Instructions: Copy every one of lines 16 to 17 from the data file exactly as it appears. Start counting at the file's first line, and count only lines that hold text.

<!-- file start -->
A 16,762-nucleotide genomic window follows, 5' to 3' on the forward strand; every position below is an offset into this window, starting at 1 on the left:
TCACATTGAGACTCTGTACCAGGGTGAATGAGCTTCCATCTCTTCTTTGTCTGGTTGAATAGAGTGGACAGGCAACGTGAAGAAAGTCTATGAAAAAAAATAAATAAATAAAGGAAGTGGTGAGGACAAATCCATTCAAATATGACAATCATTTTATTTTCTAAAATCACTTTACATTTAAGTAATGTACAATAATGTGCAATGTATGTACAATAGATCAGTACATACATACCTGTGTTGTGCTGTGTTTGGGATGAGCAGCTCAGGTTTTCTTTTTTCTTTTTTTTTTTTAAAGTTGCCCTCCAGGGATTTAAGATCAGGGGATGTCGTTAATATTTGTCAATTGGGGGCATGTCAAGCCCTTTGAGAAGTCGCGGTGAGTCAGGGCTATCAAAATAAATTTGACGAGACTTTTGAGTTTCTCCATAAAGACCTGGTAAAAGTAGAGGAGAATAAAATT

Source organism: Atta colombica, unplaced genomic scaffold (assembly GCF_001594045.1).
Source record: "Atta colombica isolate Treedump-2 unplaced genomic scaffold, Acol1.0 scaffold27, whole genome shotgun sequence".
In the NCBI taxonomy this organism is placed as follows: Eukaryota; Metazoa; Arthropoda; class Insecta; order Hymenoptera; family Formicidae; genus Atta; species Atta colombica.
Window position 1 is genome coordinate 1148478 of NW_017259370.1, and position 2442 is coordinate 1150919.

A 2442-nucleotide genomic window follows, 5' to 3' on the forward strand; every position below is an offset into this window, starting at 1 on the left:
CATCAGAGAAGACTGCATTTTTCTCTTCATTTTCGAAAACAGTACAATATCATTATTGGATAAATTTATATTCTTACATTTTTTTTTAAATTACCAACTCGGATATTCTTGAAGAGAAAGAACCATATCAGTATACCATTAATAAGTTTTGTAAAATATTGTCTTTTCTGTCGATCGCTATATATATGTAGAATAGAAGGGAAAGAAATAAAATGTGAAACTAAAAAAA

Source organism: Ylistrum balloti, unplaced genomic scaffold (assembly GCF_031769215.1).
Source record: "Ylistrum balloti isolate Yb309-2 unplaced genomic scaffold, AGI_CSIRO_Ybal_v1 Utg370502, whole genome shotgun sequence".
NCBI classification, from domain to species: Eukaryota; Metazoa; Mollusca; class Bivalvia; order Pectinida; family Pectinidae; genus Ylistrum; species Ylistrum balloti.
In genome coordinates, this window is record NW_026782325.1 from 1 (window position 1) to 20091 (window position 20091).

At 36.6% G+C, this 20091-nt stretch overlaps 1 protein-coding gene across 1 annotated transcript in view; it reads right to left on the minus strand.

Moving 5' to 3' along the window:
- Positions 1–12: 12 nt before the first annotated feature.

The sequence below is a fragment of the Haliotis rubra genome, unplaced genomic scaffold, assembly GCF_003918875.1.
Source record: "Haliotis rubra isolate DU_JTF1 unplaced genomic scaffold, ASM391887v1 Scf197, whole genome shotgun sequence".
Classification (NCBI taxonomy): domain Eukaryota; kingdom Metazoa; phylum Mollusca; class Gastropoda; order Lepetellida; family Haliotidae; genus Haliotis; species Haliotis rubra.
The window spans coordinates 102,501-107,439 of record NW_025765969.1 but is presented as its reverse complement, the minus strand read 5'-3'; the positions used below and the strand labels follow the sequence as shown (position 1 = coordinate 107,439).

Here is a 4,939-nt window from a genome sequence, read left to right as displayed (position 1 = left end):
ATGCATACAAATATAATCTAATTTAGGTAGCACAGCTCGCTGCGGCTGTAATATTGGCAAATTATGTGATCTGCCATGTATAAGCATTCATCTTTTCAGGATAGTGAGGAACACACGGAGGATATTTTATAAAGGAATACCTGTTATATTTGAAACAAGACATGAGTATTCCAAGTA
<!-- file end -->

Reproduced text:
The sequence below is a fragment of the Haliotis rubra genome, unplaced genomic scaffold, assembly GCF_003918875.1.
Source record: "Haliotis rubra isolate DU_JTF1 unplaced genomic scaffold, ASM391887v1 Scf197, whole genome shotgun sequence".